For example, child marriage in Malawi is very common—half of girls are married before they turn 18. But “child marriage” can be a nebulous term, and using it without specificity may lead readers to believe you’re talking about marrying off pre-teens rather than, in this context, marriages of teenage children.

If you’re writing about health, Bansal recommends the Institute for Health Metrics and Evaluation based out of the University of Washington.

Take advantage, too, of local institutions, including universities, ministries of health, activist organizations, NGOs, colleges of medicine, research facilities, community groups, and healthcare establishments.

“These public health problems are in their country,” Dionne says. “They might be related to someone who has these problems. They live it. Their experience is just enriched in a way that yours and mine can’t be.”

Working with a local journalist can also be beneficial: They can help you find sources and understand the complexities of a topic at hand, and you can offer a shared byline in a publication that might otherwise ignore their pitch. They also have a professional incentive to make sure that their country is portrayed accurately in the media.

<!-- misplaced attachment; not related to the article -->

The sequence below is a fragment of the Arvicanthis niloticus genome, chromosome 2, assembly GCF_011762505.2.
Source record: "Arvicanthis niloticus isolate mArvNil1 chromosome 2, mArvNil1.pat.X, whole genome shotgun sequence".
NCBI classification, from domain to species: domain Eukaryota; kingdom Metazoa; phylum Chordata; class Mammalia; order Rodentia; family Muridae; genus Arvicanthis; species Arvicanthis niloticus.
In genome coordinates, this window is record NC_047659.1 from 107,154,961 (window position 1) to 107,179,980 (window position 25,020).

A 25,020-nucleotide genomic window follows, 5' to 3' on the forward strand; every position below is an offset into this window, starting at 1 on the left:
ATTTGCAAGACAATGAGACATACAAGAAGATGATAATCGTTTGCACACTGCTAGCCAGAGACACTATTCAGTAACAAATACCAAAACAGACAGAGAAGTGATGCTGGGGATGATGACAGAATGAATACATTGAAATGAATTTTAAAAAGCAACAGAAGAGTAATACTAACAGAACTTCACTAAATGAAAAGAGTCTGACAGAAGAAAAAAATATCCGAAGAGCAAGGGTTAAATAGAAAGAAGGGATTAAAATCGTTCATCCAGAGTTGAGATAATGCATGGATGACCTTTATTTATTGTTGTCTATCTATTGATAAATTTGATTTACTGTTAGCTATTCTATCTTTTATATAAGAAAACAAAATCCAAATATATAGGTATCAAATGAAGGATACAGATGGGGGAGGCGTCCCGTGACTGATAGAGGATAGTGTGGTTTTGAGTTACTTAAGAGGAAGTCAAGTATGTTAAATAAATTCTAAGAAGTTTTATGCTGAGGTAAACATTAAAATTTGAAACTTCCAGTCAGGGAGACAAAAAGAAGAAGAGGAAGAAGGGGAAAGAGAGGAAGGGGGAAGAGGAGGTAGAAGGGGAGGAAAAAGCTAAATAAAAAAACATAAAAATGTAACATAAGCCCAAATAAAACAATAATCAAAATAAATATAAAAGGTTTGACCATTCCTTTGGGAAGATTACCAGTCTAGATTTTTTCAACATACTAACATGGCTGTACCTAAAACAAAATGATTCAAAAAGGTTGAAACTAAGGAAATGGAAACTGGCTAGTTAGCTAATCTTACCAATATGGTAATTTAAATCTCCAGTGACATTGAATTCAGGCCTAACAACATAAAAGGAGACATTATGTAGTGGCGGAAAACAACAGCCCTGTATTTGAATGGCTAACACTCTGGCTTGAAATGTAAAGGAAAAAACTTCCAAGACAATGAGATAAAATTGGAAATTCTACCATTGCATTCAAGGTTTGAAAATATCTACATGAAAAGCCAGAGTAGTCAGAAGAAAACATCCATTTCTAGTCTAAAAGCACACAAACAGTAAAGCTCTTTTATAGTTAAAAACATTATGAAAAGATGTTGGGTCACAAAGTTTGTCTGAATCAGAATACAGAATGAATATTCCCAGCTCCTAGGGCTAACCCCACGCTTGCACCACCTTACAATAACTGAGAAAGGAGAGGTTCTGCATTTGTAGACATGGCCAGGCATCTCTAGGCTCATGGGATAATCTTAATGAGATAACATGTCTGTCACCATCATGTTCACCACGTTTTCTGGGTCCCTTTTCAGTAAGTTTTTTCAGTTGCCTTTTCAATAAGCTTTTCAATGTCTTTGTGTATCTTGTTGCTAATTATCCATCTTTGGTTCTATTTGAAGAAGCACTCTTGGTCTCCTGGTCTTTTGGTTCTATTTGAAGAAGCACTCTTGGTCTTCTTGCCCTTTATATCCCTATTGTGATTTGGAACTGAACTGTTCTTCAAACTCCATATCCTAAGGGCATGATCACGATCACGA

If you’re penning the piece after you return home, it’s worth running some of your thoughts and questions past a person who knows more than you do about a particular place. “Talk to any major university and college and say, ‘Who’s your expert on Africa?’” Dionne said. Not only can they help you understand the complexities of an unfamiliar culture, but they can also help you avoid making embarrassing mistakes.

Showing up clueless or with a story pre-written

Have a solid sense of the place you’re visiting before you show up, including its social and political history, recent news stories and economic realities. Not only will it get some story ideas brewing, but you also won’t waste time learning the basics once you get there, and you’ll have a better understanding of the information you come across. Email organizations working on topics you cover, and see if there are diaspora communities in your hometown where you can learn a little before you leave.

But also remember that you’re dealing with a limited universe, especially if your research is online and in English.

“Too often what happens is you go online you get info about an organization or an event taking place in a country, you email and you get a response from the person who happens to read English,” Plaut says. “It doesn’t mean they’re the person who has the most information, the most accurate information or the most well rounded information. It means that they have a good internet connection and can read English. So it’s important that you get that response and you ask questions and you ask them who else they can recommend and you start that snowballing. But it’s also important to be healthily skeptical.”

Your grasp of potential stories is by definition limited before you’re actually in a place. Go in with an open mind, and with humility.

(Homepage photo courtesy of the author.)

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Jill Filipovic is an independent journalist, attorney, and columnist at the Guardian. She edits the website Feministe and tweets at @jillfilipovic.